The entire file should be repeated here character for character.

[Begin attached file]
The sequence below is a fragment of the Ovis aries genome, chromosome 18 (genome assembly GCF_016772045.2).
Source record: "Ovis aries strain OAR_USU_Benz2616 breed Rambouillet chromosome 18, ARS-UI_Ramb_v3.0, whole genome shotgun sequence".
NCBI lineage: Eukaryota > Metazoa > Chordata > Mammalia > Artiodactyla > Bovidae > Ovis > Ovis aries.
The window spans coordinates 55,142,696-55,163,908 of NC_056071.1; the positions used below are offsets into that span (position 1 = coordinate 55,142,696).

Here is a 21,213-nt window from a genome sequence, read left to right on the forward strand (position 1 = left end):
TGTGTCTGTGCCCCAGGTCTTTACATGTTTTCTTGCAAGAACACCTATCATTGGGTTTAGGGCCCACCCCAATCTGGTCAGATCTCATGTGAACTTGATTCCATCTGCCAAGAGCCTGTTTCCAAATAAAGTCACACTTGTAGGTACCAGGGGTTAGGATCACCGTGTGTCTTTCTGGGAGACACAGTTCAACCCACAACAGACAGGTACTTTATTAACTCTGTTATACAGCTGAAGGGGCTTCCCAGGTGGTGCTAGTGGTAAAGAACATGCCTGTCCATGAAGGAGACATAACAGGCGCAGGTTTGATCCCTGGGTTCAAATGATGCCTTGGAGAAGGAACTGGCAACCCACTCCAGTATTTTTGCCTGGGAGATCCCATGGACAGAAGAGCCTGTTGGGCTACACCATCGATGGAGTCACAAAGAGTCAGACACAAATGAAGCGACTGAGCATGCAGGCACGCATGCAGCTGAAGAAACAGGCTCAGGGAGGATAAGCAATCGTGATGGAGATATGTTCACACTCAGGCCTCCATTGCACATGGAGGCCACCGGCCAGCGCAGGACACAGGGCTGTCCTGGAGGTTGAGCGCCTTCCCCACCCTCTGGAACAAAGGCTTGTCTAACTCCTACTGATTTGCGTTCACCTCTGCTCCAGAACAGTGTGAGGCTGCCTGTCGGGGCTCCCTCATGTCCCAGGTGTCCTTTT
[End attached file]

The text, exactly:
The sequence below is a fragment of the Ovis aries genome, chromosome 18 (genome assembly GCF_016772045.2).
Source record: "Ovis aries strain OAR_USU_Benz2616 breed Rambouillet chromosome 18, ARS-UI_Ramb_v3.0, whole genome shotgun sequence".
NCBI lineage: Eukaryota > Metazoa > Chordata > Mammalia > Artiodactyla > Bovidae > Ovis > Ovis aries.
The window spans coordinates 55,142,696-55,163,908 of NC_056071.1; the positions used below are offsets into that span (position 1 = coordinate 55,142,696).

Here is a 21,213-nt window from a genome sequence, read left to right on the forward strand (position 1 = left end):
TGTGTCTGTGCCCCAGGTCTTTACATGTTTTCTTGCAAGAACACCTATCATTGGGTTTAGGGCCCACCCCAATCTGGTCAGATCTCATGTGAACTTGATTCCATCTGCCAAGAGCCTGTTTCCAAATAAAGTCACACTTGTAGGTACCAGGGGTTAGGATCACCGTGTGTCTTTCTGGGAGACACAGTTCAACCCACAACAGACAGGTACTTTATTAACTCTGTTATACAGCTGAAGGGGCTTCCCAGGTGGTGCTAGTGGTAAAGAACATGCCTGTCCATGAAGGAGACATAACAGGCGCAGGTTTGATCCCTGGGTTCAAATGATGCCTTGGAGAAGGAACTGGCAACCCACTCCAGTATTTTTGCCTGGGAGATCCCATGGACAGAAGAGCCTGTTGGGCTACACCATCGATGGAGTCACAAAGAGTCAGACACAAATGAAGCGACTGAGCATGCAGGCACGCATGCAGCTGAAGAAACAGGCTCAGGGAGGATAAGCAATCGTGATGGAGATATGTTCACACTCAGGCCTCCATTGCACATGGAGGCCACCGGCCAGCGCAGGACACAGGGCTGTCCTGGAGGTTGAGCGCCTTCCCCACCCTCTGGAACAAAGGCTTGTCTAACTCCTACTGATTTGCGTTCACCTCTGCTCCAGAACAGTGTGAGGCTGCCTGTCGGGGCTCCCTCATGTCCCAGGTGTCCTTTT